My grandson Calder just turned one, so I'm already planning out his reading. He loves his board books, but I've been going through all the old books we have around the house, leftover from our two kids, preparing a program of great books for this obviously-very-smart little boy.

My mother was a kindergarten teacher for more than thirty-five years, so we had an enormous trove of children's books for our kids. And we added to that, mightily.

Here are some of the books I'm going to love reading to Calder –


I'm a huge fan of Mother Goose rhymes. Rap for toddlers, minus the beat.

Little kids love rhymes, and rhymes are fun to read aloud. "Sing-song" is a good way to read and build the love of language in a child. There is a 1916 Rand McNally edition of Mother Goose that hasn't been improved upon. In fact, its old-fashioned look helps connect to the warm, eternal "reading to a child" feeling that a Mother Goose rhyme engenders.

Mother Goose rhymes also describe a long-lost time in human history, a time of shepherds and markets and breeches and kings and tuffets. I want Calder to have some sense of all the time that's come before him.



My kids loved Richard Scarry's books, and they aren't the only ones. Scarry wrote more than 300 books, selling more than 100 million copies worldwide. Scarry's greatest creation is probably "Busytown," a complete world of anthropomorphic animals that makes our complex world easier for little readers to understand. Scarry's books are detailed and elaborate, yet they are very friendly for little readers.

We used to play a game, looking for Scarry's character Goldbug on each page. His books help develop a child's ability to see things on a book's page ... and see things in real life. Scarry's books are teaching tools, and fun ones at that. No wonder he sold so many books.

Richard Scarry's Best Busy People Video Ever!


MADELINE by Ludwig Bemelmans

"In an old house in Paris, covered with vines, lived twelve little girls in two straight lines."

I know those lines from memory, and I'll never forget them. My mother read MADELINE to me when I was a child, so there's something extra special about reading to your kids the books that were once read to you. It's a good feeling, adding another link to a generational chain of literacy and love of literature.

I read the Madeline books – and not just the first one but also MADELINE'S RESCUE, MADELINE AND THE BAD HAT, and MADELINE AND THE GYPSIES – to my kids many times. There are seven Madeline books in all, but we never quite got to all of them. The books are still charming and beautiful, and it will probably be Calder's first exposure to the concept of "Paris," something the entire civilized world cherishes.

In the old days, when we used to stay at the Carlyle in New York, I'd take the kids into Bemelmans' Bar and show them the murals there. The murals are apparently his only art that is on public display. But we have these charming, eternally appealing books.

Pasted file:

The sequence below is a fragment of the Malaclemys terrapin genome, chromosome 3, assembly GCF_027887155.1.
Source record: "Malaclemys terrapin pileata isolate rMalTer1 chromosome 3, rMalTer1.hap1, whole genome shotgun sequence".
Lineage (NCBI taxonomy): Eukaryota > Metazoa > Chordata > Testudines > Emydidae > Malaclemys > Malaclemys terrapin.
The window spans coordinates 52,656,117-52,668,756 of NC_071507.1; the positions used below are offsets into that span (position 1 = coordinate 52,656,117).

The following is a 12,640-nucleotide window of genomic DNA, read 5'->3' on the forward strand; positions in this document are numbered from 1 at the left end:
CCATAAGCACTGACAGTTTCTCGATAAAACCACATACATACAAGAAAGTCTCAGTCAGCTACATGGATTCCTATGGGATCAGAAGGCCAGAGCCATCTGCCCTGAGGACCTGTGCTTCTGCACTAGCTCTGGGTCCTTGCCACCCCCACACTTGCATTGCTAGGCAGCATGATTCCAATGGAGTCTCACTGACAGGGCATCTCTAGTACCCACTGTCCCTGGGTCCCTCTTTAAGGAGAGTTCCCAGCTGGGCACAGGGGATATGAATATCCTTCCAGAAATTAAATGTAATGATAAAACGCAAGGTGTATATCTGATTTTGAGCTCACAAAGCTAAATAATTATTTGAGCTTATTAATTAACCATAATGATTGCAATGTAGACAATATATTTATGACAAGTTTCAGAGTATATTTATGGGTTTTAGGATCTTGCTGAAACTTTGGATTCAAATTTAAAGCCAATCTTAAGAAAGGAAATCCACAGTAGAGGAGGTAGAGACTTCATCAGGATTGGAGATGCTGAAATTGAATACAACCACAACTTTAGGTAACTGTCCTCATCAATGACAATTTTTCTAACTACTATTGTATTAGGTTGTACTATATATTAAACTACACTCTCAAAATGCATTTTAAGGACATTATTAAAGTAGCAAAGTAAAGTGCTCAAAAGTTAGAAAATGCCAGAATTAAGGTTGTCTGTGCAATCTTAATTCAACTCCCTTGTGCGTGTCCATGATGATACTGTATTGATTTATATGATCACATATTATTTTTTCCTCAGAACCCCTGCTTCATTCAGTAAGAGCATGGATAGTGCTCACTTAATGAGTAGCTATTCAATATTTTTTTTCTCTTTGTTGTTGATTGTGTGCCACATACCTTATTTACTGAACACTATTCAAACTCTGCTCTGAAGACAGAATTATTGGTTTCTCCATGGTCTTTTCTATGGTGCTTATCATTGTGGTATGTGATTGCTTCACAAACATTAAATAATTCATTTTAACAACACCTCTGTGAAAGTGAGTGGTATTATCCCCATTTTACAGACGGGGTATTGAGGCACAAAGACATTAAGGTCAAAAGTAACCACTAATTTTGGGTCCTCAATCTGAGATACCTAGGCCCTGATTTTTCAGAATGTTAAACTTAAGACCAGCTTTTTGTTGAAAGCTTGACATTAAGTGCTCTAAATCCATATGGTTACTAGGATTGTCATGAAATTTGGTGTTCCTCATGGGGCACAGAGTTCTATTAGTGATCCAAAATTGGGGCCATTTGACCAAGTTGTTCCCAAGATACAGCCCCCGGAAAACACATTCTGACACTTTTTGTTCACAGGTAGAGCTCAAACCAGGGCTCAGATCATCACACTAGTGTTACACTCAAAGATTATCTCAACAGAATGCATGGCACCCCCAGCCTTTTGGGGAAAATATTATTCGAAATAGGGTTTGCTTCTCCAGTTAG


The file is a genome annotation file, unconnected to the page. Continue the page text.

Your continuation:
MADELINE – the 1952 short – an accurate rendering of the book written in 1940


GOODNIGHT, MOON by Margaret Wise Brown

Who doesn't respond to the music of GOODNIGHT, MOON? Perhaps the most beloved – and most parodied – bedtime story of our time, GOODNIGHT, MOON is almost like a prayer before sleeping. The rhythms of this book, written in 1947, are soothing to read and to hear. And Clement Hurd's simple drawings help create a little universe of nighttime peace.

Especially for fathers, bedtime reading is an intimate ritual. We don't get to breastfeed, so reading at night might be the coziest, most private time we men get with our children. I treasure those memories. And now I'll get to read to my grandson ... if he ever stops moving.

GOOD NIGHT, MOON – audio book by Susan Sarandon


GOODNIGHT, MOON – audio book



I don't know if I read this one more frequently, or IN THE NIGHT KITCHEN. Both are masterpieces by a great artist. I have the three big art books about Sendak, and I read over them frequently. (I actually read my art books.) Both volumes of THE ART OF MAURICE SENDAK are essential to knowing more about this great American creator. The second volume's text by Sendak collaborator Tony Kushner is especially enjoyable and enlightening.

I love learning about the evolution of great works of art (which I believe WHERE THE WILD THINGS most certainly is.) It's fascinating to know that this book started out as "Where the Wild Horses Are," but Sendak felt that he really couldn't draw horses well. He tried different animals. Only when he lit on "things" did the book's concept gel. He used images of his detested Brooklyn relatives as models for some of the most repellent Wild Things. (Is this how Calder sees us? I hope not.)

IN THE NIGHT KITCHEN has full-color drawings on every page (and an inspired Oliver Hardy as the three chefs), but WHERE THE WILD THINGS ARE has a better rhythm in its text. My son, Calder's Father, was like a little Max, intrepid yet basically a homebody, so WILD THINGS was the perfect book for him.

At his best, Sendak taps into the deepest recesses of childhood, its greatest fears and greatest joys. He understood that "from their earliest years children live on familiar terms with disrupting emotions, that fear and anxiety are an intrinsic part of their everyday lives, that they continually cope with frustration as best they can. And it is through fantasy that children achieve catharsis. It is the best means they have for taming Wild Things."



I expect that Calder will read all these books to his kids when he's a father, someday in the distant future.

Maybe I'll be there, maybe not.


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Christian Correa